‘The women you are looking at are high-price tarts up for sale—on the hunt for the richest husband they can snare,’ Ilios told Lizzie grimly. ‘The clothes they are wearing denote their profession, as does their desire to be photographed. It’s their version of newspaper advertising. Come with me.’
As though by magic the mass of bronzed flesh parted to let them through—although not without some very predatory and inviting looks being thrown in Ilios’s direction, Lizzie noticed.
Beyond the call girls and the men hanging round them, in the interior of the gallery were several groups of people: men in business suits, and elegant, confident-looking women in beautiful designer clothes.
One of the men came forward, extending his hand.
‘Ilios, my friend. It is good to see you.’
‘You only say that, Stefanos, because you hope to persuade me to buy something,’ Ilios responded, turning to Lizzie to say easily, ‘Agapi mou, allow me to introduce Stefanos to you. I should warn you, though, that he will insist on presenting us with some hideous piece of supposed art as a wedding gift.’
Agapi mou—didn’t that mean my love? But of course she wasn’t, Lizzie reminded herself, as she admired the clever way in which Ilios had announced both their relationship and their impending marriage.
Within seconds people were crowding round them, smiling and exclaiming, and Lizzie had no need to fake the sudden shyness that had her moving instinctively closer to Ilios, so that he took hold of her hand and tucked it though his arm.
‘Ilios, how can this be? You have always sworn never to get married.’
The speaker was a woman of around Ilios’s own age; she was smiling, but there was a certain hard edge to her voice that warned Lizzie she was someone who might have a shared history with Ilios. She might not entirely welcome the news of his supposed intended marriage, even though she was wearing a wedding ring and was accompanied by a solid, square-faced man who appeared to be her husband.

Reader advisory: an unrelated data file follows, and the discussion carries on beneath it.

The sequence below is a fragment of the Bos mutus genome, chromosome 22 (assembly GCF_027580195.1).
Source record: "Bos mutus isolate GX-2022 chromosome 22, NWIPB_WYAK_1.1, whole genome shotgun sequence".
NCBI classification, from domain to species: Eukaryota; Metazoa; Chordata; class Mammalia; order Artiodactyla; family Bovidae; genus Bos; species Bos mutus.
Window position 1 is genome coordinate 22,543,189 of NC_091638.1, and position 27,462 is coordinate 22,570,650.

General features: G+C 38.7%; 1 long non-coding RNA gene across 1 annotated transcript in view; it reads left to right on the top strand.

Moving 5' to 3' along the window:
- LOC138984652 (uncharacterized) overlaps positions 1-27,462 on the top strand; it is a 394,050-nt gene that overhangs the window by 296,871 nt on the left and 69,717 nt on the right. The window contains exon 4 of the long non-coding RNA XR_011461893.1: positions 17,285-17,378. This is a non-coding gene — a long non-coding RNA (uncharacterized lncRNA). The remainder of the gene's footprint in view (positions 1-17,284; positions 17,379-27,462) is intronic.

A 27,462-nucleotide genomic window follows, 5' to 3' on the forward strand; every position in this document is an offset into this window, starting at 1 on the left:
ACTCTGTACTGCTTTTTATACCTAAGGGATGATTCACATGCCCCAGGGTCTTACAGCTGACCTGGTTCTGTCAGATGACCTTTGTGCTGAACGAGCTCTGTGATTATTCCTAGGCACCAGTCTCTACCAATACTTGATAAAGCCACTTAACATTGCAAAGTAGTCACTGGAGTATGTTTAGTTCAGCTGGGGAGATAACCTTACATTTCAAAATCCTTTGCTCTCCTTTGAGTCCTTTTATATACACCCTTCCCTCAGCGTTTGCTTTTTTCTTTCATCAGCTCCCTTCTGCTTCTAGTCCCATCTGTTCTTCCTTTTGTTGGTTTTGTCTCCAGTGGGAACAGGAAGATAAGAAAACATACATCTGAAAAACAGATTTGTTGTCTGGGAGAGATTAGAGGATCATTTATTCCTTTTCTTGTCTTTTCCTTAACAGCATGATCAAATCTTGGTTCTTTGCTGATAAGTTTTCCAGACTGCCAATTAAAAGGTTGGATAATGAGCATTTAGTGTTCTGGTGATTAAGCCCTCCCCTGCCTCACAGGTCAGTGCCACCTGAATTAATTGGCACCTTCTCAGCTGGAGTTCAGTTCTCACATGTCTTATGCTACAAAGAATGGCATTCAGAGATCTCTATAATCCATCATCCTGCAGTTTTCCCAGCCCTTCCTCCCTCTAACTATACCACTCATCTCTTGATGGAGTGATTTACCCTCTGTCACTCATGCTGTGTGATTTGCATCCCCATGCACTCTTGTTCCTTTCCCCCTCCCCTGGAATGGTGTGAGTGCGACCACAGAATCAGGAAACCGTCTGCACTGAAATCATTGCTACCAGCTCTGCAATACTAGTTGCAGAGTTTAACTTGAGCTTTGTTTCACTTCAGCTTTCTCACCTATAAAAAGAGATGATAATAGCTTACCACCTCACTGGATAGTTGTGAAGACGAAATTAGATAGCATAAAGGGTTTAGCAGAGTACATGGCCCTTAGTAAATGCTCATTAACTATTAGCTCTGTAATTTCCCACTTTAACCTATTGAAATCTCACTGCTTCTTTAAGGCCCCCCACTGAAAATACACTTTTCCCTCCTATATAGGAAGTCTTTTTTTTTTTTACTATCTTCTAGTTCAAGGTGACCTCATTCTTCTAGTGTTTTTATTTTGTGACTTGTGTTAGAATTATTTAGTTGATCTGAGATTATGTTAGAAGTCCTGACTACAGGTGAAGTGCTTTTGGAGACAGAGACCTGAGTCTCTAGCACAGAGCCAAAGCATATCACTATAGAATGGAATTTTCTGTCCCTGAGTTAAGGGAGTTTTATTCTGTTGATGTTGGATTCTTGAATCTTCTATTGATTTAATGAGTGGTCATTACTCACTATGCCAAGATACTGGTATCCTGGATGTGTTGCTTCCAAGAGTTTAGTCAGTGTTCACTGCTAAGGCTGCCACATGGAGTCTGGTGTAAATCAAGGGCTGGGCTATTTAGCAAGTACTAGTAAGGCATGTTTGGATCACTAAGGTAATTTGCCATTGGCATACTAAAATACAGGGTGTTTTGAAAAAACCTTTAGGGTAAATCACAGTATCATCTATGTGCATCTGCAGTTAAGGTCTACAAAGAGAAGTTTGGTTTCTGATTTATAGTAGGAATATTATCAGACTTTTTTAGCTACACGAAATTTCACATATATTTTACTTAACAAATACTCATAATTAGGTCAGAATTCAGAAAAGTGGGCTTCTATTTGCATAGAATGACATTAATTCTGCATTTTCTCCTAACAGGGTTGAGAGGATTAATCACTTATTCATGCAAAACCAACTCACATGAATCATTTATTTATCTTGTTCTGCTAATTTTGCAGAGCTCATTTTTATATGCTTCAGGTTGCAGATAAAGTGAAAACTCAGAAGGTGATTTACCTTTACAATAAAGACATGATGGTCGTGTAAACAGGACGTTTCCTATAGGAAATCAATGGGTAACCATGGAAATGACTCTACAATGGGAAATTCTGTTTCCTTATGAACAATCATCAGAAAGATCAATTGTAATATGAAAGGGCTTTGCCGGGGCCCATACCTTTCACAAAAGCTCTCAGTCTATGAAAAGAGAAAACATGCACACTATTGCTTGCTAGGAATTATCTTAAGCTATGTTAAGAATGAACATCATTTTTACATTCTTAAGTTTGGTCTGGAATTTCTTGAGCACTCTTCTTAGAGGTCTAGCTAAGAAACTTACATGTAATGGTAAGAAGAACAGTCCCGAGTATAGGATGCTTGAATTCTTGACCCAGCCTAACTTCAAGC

‘Lizzie changed my mind, Eleni,’ Ilios answered her, and the smile he gave Lizzie as he turned to look down at her made her suspect that if he had gifted her with that kind of smile and meant it she’d have been transfixed to the spot with delight.
‘Well, you cannot cling together all evening like a pair of turtledoves.’ Eleni replied. ‘I want you to convince Michael that he should build me a new villa on the island—and you, of course, must construct it. There is no other builder to whom we would entrust such a commission. I have it in mind to copy your own Villa Manos for us, since you insist on refusing to let us buy the original from you.’
Immediately Lizzie felt Ilios stiffen, his arm rigid against hers.
So, if they had once been lovers the parting had not been an amicable one, Lizzie guessed. Because there was plainly ill feeling between them now. Eleni must surely know that Ilios would never sell his family home.
‘Has Ilios shown you Villa Manos yet, Lizzie? Told you that he will expect you to make your home there once you are married? Personally, I could never live anywhere so remote. Certainly not all year round. And then, of course, one must wonder what one’s husband is getting up to whilst he is here in Thessaloniki and you are stuck on a peninsula in the middle of nowhere.’
‘I would never marry a man I couldn’t trust implicitly,’ Lizzie responded calmly, and with quiet dignity.
‘My dear, how very brave of you.’ Eleni was positively purring. ‘I hate to tell you this, but whilst a man will promise anything whilst he is in the first throes of…love, marriage often brings about a sea change. When a woman is occupied with her home and her children her husband can start to look elsewhere for entertainment. Especially a Greek man. After all, they have the example of our Greek gods before them. Zeus himself could not be faithful to his wife. He had many adventures outside their marriage, if mythology is to be believed.’